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Pediatric Palliative Care: Easing Your Child's Suffering

A team approach sees kids and families through illness.
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What is pediatric palliative care/pediatric advanced care? continued...

For parents who fear that the PAC team is only called in when there are no other options, Arden O'Donnell, LCSW, tells WebMD, "The team's job and the doctor's job is to save the patient. You do everything you can to save every single child."

O'Donnell, who is a palliative care social worker at Dana-Farber/Brigham and Women's Cancer Center, says when parents are being asked to make hard decisions, PAC should be there.

Sadly, children's health sometimes takes a turn for the worst. When curative treatment fails, the PAC team continues to work with the family to help identify the child's and the parents' wishes and goals of care.

"We had a little girl who desperately wanted to attend the Halloween parade in the hospital. So it became the focus of clinical decision making," says Megan McCabe, MD, director of the pediatric critical care fellowship program at Yale School of Medicine.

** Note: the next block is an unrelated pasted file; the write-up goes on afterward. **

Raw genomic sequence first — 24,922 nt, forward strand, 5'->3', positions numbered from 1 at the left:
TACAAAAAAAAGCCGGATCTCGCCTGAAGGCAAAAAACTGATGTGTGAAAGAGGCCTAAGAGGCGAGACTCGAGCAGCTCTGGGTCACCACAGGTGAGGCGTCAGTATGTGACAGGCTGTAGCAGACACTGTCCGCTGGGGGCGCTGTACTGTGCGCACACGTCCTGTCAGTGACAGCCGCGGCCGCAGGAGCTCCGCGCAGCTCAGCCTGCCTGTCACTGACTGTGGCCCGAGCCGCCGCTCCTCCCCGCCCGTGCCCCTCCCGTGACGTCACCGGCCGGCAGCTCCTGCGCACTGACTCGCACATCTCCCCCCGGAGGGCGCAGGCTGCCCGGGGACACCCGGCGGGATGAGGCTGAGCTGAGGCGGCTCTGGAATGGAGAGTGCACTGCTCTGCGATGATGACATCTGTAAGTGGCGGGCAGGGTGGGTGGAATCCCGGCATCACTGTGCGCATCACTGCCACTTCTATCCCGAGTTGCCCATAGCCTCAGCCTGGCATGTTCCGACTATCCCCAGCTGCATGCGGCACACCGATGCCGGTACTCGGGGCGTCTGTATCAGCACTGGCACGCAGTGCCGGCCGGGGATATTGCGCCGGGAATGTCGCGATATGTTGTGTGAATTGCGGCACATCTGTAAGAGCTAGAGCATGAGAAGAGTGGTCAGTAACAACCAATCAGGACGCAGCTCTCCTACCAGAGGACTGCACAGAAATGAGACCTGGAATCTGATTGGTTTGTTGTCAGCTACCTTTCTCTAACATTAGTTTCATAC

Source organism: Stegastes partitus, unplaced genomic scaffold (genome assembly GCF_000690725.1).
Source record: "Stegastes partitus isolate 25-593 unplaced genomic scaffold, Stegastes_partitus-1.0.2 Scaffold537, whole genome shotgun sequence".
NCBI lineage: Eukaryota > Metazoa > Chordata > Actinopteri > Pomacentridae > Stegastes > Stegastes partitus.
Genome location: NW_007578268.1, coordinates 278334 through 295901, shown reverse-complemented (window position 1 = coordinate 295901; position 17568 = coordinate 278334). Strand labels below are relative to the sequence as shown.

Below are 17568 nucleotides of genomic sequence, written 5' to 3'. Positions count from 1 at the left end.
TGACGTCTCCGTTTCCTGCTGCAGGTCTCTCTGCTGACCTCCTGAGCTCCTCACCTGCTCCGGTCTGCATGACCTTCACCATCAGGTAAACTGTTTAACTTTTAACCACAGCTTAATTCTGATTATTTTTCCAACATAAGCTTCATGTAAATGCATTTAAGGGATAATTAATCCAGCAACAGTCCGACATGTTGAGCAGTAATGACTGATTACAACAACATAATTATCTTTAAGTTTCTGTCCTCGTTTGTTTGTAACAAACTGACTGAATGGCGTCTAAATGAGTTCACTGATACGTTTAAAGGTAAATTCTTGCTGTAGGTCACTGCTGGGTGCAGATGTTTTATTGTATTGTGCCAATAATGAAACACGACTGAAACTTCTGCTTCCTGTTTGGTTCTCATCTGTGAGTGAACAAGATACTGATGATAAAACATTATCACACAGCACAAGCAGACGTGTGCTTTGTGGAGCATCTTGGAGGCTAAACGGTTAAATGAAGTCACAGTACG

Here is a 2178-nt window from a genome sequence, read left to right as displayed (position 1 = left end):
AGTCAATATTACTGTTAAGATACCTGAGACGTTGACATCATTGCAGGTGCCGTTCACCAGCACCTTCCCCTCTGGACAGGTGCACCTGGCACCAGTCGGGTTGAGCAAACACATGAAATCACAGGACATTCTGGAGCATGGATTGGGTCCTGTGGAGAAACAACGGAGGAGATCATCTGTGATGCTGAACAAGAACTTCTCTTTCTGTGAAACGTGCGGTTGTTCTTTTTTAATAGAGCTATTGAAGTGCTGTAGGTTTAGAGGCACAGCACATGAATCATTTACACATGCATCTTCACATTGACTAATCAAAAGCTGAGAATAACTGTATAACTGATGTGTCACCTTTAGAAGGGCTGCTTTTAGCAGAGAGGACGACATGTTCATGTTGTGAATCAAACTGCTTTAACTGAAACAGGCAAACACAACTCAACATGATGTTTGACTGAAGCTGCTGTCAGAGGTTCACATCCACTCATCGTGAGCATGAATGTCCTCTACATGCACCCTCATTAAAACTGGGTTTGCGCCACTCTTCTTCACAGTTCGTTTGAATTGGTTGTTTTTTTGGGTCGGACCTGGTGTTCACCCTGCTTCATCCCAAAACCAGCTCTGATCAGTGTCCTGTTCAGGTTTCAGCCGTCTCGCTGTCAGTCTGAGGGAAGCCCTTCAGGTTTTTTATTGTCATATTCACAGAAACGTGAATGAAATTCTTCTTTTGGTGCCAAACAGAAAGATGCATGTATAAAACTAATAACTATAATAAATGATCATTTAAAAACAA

If a child dies, the palliative care team continues to support the family through the bereavement process.

"It's so important to have someone who already knows you, to keep the relationships you have, not to bring in somebody new at the time of death," Morgan tells WebMD.

For these reasons, it is ideal for palliative care teams to come in as soon as a child is diagnosed with a chronic or life-limiting condition. "The earlier you get a team in, the better -- even if you never use it. PAC has signed off on many people because they got better," says O'Donnell.

Coming in early, the team can learn the triggers of suffering for each family member as well as their sources of strength.

"We can build on them later when the going gets really tough," says Andres Martin, MD, medical director of Children's Psychiatric In-Patient Service at Yale-New Haven Children's Hospital.

A PAC team typically is composed of a doctor, a nurse coordinator, and one or more mental health specialists. The latter may be a social worker, psychologist, psychiatrist, child life specialist, or any combination thereof. Many children and families benefit from a nondenominational hospital chaplain as well.

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